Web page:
Wednesday, January 4, 2012
The Mandarin orange is a significant fruit for the New Year. It symbolizes a bountiful harvest, prosperity and hope for success. New Year greetings accompanied with a present consisting of a pair of oranges is a traditional practice among the Chinese. This symbolizes gold and all the good wishes for the New Year. Mandarin oranges come in different sizes and are often used to adorn homes during New Year’s Eve. It is believed that the bigger the orange is, the bigger the opportunities it represents. Scientifically known as Citrus reticulata, it is in reality a variety within the Citrus or orange family.
The Mandarin fruit can be easily peeled as its orange rind is thin and the fruit can be split into even segments without squirting its juice. This makes the Mandarin convenient to eat, as utensils are not required to peel or cut the fruit. The segments are sweet and juicy and most often seedless.
Aside from being eaten ripe, the Mandarin segments also be used in fruit salads, made into sweets and can also be canned. The fruit also contains a lot of medicinal properties. In traditional Chinese medicine, the dried peel of the fruit is used to treat abdominal distension, to enhance digestion and to reduce phlegm. It’s also a good source of vitamin C, minerals and fiber.
The Mandarin tree is drought-tolerant and can grow both in tropical and subtropical areas. However, the tree is tender and can easily be damaged by extremely cold temperatures. It is a small tree and one can grow Mandarin oranges in pots just like other types of citrus. It is most often grown from seeds or grafted. The plants are often grown outdoors exposed to full sunlight during the growing season. They are brought indoors during Christmas and New Year celebrations.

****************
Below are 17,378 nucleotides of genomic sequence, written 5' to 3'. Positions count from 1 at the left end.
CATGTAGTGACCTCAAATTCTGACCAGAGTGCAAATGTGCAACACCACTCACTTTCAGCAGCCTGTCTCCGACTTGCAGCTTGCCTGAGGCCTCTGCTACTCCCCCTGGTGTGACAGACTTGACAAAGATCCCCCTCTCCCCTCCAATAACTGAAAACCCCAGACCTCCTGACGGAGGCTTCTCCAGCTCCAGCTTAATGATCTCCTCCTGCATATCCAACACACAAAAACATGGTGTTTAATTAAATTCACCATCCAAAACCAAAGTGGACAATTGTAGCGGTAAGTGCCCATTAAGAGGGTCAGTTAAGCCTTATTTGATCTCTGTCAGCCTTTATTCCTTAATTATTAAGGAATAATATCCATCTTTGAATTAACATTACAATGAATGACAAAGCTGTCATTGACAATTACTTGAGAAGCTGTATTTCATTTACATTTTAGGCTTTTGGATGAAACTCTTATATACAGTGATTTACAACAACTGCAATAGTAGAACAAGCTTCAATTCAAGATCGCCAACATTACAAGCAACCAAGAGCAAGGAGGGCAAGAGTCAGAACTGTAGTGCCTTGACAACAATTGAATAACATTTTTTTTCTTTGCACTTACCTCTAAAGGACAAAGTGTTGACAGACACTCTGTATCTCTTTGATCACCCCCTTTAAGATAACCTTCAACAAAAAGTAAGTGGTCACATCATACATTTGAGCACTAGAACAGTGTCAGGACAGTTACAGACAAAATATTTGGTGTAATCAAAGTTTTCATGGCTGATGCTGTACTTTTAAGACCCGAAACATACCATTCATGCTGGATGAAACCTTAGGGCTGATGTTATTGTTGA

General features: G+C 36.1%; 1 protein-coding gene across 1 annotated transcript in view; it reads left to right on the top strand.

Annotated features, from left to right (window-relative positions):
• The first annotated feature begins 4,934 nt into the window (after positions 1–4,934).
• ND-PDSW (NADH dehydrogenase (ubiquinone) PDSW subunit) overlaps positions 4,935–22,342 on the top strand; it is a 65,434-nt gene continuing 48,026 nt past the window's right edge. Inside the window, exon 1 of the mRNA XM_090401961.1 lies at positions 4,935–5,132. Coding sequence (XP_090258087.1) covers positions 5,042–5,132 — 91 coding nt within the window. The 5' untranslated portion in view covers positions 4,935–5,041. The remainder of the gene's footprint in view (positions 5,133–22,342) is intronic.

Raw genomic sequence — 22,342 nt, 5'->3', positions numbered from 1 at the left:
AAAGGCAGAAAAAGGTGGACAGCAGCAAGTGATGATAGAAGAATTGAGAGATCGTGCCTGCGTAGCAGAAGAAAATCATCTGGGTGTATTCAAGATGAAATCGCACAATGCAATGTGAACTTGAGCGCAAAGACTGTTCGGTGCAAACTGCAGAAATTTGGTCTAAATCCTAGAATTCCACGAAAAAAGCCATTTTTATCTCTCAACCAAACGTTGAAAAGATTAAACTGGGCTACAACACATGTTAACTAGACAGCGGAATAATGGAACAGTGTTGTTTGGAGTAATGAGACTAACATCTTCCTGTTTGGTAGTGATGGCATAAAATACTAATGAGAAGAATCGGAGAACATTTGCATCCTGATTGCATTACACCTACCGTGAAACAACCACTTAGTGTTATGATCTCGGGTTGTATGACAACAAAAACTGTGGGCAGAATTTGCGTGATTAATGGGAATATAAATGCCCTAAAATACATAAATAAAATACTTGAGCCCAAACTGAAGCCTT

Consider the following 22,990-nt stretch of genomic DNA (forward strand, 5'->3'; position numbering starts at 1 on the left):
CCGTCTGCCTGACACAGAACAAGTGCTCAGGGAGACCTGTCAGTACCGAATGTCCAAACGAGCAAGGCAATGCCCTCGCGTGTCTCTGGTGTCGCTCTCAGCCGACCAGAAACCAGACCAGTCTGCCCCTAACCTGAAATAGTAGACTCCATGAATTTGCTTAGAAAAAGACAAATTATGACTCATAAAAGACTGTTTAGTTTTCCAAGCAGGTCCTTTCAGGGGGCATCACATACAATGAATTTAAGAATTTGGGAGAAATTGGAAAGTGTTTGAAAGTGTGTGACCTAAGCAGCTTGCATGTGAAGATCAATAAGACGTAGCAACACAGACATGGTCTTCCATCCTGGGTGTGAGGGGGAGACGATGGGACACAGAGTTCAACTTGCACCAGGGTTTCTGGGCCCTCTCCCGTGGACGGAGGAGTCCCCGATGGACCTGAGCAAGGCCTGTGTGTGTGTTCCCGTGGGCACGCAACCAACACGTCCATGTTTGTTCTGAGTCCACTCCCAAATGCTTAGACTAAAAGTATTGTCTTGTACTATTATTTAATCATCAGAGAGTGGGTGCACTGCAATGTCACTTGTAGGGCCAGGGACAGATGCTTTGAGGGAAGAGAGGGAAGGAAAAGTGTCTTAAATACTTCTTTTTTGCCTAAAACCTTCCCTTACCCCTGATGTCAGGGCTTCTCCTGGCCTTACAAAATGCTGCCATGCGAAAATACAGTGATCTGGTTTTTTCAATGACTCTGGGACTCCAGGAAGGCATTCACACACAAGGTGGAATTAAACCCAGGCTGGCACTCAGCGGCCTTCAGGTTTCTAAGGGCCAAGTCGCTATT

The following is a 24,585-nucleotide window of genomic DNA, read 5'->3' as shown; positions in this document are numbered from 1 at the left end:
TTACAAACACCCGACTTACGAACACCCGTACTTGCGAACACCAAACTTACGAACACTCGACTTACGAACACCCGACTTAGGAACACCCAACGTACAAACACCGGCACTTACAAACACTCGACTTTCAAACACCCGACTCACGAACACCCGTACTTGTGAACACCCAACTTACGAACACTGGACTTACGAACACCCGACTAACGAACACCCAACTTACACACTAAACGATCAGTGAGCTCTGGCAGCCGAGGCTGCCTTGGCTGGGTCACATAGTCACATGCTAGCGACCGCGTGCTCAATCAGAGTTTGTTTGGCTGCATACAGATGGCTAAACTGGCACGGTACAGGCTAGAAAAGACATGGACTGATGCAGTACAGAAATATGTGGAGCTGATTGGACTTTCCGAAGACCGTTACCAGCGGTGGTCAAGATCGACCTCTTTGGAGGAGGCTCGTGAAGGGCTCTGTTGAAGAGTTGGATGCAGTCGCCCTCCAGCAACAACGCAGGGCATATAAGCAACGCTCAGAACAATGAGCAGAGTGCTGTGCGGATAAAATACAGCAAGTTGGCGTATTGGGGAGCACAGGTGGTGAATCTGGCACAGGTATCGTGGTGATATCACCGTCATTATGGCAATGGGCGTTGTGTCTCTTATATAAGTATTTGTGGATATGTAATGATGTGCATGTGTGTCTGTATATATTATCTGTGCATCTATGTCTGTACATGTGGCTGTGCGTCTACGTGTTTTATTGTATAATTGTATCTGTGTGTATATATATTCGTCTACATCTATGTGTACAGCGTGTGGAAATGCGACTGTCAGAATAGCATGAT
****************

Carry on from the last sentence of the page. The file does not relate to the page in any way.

The Mandarin orange is established in 20-inch pots. Seeds are germinated in small pots until the plant grows to six inches in height. It should then be transferred to a bigger pot. A rich potting soil, usually an equal mixture of garden soil, compost and sand is recommended. The plant requires daily watering and it must be fertilized once a month.
A layer of rocks, gravel or broken pots in the bottom of the pot can help water drain away from the roots. Branches must be pruned regularly. The plant is usually plagued with insect pests like mites, aphids, caterpillars or white flies so it’s best to administer an insecticide solution.
Plants grown from seedlings will usually bear fruit after two to three years. Mandarin oranges thrive in cool temperatures of about 10 to 25 degrees Celsius, similar to the climates of Baguio or other high altitude places. It is also the cool temperature that makes the fruit turn orange as it ripens. It should also be noted that Citrus fruits are usually self-fertile, needing only a bee to move pollen within the same flower.
By NORBY BAUTISTA